Do university rankings matter? If not, what does?
Rankings are usually done on multiple parameters – campus culture, curriculum and career outcomes. While the rankings indicate the popularity of the schools, there are some concerns. Methodologies are not uniform, resulting in inconsistencies between ranking bodies. Some of the data for ranking is obtained through student surveys, while others directly from the institution’s responses, creating imbalances on the ranking tables. Often, the ranking does not tell the whole story. For example, a smaller pool of students drives higher percentages in employability outcomes. The algorithms also convert the body of statistics to a single score that we, the consumers, judge the schools by.
However, rankings can help you get started and can identify some excellent programs and their unique characteristics. Through further research based on the rankings, you can learn that UVA Darden has the best alumni engagement or that the Rotterdam School of Business has 99 per cent international students. Use it wisely; never make rankings the sole determinant of your college list. What matters more is you and what you want out of the program.
The answer is yes and no. University rankings are usually based on the following main criteria: academic reputation, employer reputation, faculty/student ratio, citations per faculty, international faculty ratio, and international student ratio. Generally, a good university would rank quite high, which would benefit the student.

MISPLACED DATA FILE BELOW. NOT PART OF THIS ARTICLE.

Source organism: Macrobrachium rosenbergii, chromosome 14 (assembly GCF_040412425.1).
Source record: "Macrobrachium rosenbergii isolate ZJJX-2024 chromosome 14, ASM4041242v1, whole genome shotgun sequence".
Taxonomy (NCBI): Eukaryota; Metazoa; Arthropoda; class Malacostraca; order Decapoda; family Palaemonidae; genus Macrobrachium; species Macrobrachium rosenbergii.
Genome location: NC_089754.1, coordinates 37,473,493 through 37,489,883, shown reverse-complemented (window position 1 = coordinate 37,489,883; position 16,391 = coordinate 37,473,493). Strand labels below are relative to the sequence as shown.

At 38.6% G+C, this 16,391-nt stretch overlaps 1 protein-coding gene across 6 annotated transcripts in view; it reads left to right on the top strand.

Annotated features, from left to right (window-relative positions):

A notable exception is good Indian universities that are largely attended by and primarily taught by Indian nationals. This automatically adversely impacts the last two ranking factors. However, even the highest-ranked universities internationally have the highest respect for the good Indian institutes and welcome our students.
What are the various funding options available for students?
A mixture of scholarships and grants (research-based programs). In countries such as the US, graduate students are also offered teaching assistantships and research assistantships.
• Government schemes: Many students are unaware of higher education funding schemes provided to them by their countries. Some even offer a 100 per cent scholarship.
• College grants: These are merit and need based.
• On-campus jobs: Several colleges offer teaching assistant positions, or other on-campus jobs for students to earn while they learn.
• Employer-sponsored education: Some employers fund, to varying degrees, higher education for outstanding employees. They may come with certain conditions.
• Research grants
What are the emerging courses/subjects?
• Cryptocurrency management
• Teaching for a new world
• Healthcare analytics
• Environmental economics
• Sustainability construction/smart homes
• Renewable energy storage
• Personalised medicine and organ chips manufacture
• Social justice
• Migration lawyers
• Educational technologies
5 pointers students/parents should consider when preparing applications for UG and PG courses
• It is all about you: Do not lose track of who you are or what you want.
• Check eligibility and suitability for the program: ensure that you satisfy all the requirements for the programs/schools you are applying to.
• Choose a list that includes aspirational and safety schools: a good mix could yield high returns giving you a choice at the end of the cycle.
• Keep track of deadlines and timelines: manage your applications and materials to give yourself plenty of time to revise and refine. Early applications in the UG and rounds one and two for graduate applications often yield the best results for international students.
• Choose your recommenders wisely: pick those who know you well and can advocate for you instead of relying on titles and position. A good recommendation can, many a time, explain the wrinkles on your application without raising eyebrows or can endorse your qualities without glorifying you.
Deeply introspect to determine your true strengths and weaknesses, and seek courses suited to your abilities. Aim for accredited universities and courses. Prefer courses that offer choices. Review placements history. And, of course, the total cost of the program.